Monitoring soil water and snow water equivalent with the cosmic-ray soil moisture probe at heterogeneous sites
Soil water content (SWC) measurements are crucial worldwide for hydrological predictions, agricultural activities, and monitoring the progress of reclamation on disturbed land from industrial activities. In colder climates, snow water equivalent (SWE) measurements are equally important, and directly contribute to improved spring water supply forecasting. Both these variables, SWC and SWE, are commonly measured with either point-scale (e.g. soil cores for SWC and snow tubes for SWE) or large-scale (remote sensing) methods. The cosmic-ray soil moisture probe (CRP) was recently developed to fill this gap between small- and large-scale measurements. The CRP provides an average SWC reading in a landscape-scale measurement footprint (300 m radius) by taking advantage of the relationship between aboveground neutrons and soil water. Although the CRP has proved accurate in relatively homogenous sites, it has not been validated at highly heterogeneous sites. Since snow is simply frozen water, the CRP also has the potential for monitoring SWE at the landscape-scale. However, no calibration has been developed for measuring SWE with the CRP. This thesis aimed to further validate the use of a CRP for measuring SWC at a highly heterogeneous site, and calibrate a CRP for monitoring landscape-scale SWE at an agriculture field. The heterogeneous site used to validate the CRP for SWC measurement was an oil sand reclamation site made up of multiple test plots of varying soil layer treatments. Despite the clear differences in soil texture at the site, the CRP-monitored SWC compared accurately to sampled soil water content and a network of soil moisture probes. With the use of modeling, it was also possible to downscale the CRP measurement to the plot scale. For calibrating the CRP for monitoring SWE, an empirical calibration function was developed based on the relationship between the CRP-measured neutrons and SWE from snow surveys with snow tubes. Using the calibration equation, CRP-estimated SWE closely matched SWE measured from snow surveys. Differences were attributed to mid winter and spring melting of the snowpack along with varying soil water content in the top of the soil profile. This research demonstrates the usefulness of the CRP for monitoring SWC at unique sites and its ability to monitor SWE at the landscape-scale.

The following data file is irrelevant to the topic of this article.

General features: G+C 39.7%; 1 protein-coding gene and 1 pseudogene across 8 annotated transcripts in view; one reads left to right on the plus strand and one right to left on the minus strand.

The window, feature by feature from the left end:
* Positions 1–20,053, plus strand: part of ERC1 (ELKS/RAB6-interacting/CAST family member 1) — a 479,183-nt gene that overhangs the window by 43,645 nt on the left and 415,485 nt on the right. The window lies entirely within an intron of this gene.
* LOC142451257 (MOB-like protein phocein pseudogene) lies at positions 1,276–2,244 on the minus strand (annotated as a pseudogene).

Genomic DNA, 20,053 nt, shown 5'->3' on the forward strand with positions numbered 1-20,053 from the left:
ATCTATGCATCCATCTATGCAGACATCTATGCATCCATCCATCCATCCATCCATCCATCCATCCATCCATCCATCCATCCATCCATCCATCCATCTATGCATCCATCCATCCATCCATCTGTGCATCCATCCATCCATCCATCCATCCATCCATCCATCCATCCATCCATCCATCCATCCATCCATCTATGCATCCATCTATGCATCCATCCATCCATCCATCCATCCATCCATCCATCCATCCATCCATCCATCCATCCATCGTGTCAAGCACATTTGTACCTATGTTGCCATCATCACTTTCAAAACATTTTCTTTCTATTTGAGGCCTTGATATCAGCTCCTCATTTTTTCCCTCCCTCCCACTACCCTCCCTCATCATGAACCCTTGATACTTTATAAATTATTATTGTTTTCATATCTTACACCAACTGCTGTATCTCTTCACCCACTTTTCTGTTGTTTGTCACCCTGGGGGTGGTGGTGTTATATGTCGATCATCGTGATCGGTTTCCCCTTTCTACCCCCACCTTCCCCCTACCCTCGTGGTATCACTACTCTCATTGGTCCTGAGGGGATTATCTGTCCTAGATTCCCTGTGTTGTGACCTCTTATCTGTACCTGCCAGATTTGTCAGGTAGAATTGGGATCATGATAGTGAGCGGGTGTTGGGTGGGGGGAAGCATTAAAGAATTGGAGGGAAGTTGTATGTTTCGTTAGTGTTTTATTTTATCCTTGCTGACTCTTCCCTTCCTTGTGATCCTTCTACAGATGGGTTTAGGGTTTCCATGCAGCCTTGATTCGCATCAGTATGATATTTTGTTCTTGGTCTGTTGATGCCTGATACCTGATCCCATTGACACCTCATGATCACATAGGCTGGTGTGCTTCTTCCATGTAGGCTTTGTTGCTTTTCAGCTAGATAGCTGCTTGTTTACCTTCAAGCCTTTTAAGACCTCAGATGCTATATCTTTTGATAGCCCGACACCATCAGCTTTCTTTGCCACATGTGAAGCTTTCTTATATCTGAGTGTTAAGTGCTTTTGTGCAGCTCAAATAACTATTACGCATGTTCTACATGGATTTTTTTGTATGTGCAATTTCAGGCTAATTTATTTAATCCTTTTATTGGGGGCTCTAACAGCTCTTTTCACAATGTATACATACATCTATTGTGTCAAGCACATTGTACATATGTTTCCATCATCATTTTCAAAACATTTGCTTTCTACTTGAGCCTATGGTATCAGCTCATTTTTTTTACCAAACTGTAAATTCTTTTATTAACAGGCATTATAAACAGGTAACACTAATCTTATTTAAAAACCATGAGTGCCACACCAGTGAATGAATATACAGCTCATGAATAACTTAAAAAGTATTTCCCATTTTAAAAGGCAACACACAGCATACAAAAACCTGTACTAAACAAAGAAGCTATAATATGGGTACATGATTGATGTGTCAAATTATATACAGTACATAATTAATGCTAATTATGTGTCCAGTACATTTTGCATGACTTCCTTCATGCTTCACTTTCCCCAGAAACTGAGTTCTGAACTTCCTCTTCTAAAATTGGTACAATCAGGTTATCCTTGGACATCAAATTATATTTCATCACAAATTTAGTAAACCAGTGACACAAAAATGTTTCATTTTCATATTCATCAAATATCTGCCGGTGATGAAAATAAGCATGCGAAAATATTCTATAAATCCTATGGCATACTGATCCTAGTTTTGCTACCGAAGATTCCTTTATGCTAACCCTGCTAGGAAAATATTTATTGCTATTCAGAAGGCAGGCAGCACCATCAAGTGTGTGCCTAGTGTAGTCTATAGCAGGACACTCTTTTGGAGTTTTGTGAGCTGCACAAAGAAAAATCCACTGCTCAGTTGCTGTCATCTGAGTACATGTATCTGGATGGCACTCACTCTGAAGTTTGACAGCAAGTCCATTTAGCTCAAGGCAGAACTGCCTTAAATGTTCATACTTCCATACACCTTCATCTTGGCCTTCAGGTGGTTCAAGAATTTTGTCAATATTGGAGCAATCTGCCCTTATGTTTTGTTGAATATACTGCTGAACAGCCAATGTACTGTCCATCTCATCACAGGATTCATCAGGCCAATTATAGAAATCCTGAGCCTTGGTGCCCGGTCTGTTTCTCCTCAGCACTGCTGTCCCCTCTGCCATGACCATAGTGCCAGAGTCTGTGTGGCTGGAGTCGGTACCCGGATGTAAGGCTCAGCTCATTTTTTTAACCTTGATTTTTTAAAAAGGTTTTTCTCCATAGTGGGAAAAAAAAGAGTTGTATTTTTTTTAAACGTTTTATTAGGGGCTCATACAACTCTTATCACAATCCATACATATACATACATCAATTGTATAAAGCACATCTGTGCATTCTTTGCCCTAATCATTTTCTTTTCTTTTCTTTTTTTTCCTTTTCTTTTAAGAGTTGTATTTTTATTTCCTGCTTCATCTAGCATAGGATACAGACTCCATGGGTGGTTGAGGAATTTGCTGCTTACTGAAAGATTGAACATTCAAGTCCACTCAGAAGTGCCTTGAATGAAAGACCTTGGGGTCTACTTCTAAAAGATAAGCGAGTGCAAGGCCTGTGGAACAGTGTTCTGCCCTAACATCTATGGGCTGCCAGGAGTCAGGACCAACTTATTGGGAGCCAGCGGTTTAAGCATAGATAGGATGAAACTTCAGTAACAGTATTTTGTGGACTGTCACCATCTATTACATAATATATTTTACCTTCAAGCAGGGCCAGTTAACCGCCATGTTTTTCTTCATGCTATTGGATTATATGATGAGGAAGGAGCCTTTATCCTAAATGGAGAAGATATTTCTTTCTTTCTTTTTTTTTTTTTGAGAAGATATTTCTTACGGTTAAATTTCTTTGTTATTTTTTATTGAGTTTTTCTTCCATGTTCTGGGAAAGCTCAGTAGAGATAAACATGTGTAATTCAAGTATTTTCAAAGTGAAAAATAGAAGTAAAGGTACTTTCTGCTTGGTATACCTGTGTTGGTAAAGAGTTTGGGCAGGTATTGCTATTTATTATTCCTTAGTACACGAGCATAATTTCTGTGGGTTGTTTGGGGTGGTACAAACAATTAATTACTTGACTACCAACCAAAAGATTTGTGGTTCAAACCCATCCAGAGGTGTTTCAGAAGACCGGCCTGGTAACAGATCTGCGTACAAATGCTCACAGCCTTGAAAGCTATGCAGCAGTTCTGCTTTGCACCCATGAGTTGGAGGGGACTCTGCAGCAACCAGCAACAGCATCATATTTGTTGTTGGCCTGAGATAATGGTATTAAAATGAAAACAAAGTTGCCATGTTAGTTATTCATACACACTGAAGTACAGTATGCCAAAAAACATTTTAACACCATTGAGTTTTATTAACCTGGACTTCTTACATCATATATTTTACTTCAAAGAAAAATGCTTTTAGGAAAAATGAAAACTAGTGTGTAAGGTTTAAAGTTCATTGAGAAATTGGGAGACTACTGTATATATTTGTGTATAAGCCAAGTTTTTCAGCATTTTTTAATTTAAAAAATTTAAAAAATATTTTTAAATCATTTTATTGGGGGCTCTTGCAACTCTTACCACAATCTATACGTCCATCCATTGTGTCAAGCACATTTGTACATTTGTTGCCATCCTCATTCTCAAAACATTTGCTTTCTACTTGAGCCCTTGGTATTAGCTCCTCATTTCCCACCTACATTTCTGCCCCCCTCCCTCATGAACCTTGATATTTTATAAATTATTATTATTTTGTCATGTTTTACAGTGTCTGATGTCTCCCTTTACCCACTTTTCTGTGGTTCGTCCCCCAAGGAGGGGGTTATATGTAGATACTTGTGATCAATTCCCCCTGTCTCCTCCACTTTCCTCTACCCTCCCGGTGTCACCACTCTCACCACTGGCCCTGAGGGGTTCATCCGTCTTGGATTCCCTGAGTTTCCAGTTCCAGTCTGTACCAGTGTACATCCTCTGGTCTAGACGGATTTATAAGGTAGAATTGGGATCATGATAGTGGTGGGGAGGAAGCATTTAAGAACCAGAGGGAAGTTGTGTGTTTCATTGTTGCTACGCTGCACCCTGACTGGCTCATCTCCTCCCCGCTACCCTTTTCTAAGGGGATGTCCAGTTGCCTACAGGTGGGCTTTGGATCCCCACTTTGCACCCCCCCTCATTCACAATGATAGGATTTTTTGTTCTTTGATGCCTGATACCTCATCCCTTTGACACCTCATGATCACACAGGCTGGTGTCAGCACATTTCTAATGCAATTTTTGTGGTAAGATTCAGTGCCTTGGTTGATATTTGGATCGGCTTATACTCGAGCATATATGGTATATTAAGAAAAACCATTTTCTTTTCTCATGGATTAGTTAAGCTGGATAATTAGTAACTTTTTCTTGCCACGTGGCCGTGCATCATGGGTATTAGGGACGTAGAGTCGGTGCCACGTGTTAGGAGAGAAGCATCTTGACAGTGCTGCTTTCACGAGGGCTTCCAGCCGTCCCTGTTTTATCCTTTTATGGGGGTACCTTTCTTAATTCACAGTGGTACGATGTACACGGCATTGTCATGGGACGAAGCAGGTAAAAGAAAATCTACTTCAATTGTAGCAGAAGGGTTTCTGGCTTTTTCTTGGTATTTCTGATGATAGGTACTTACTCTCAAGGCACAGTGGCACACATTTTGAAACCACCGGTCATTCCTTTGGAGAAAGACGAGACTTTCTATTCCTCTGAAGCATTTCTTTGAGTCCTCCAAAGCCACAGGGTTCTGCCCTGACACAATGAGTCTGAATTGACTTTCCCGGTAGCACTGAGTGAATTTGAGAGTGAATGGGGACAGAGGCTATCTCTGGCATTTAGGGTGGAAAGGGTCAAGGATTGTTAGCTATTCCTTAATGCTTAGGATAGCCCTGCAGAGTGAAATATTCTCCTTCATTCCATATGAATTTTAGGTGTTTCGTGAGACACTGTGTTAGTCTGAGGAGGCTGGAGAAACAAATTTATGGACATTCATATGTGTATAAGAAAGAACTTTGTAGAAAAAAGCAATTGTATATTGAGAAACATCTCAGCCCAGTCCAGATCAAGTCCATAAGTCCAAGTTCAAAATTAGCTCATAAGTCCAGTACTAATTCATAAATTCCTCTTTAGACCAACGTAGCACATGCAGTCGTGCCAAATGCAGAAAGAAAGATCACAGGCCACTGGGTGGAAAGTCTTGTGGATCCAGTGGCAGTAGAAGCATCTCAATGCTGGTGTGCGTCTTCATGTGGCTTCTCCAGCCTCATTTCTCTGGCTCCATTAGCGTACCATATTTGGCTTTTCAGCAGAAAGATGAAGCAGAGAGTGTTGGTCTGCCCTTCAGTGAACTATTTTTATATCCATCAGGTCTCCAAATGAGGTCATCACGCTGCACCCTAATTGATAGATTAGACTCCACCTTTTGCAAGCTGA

DegreeMaster of Science (M.Sc.)
SupervisorSi, Bing C.
CommitteePeak, Derek; Ireson, Andrew; Yarmuch, Marty
Copyright DateJanuary 2016
snow water equivalent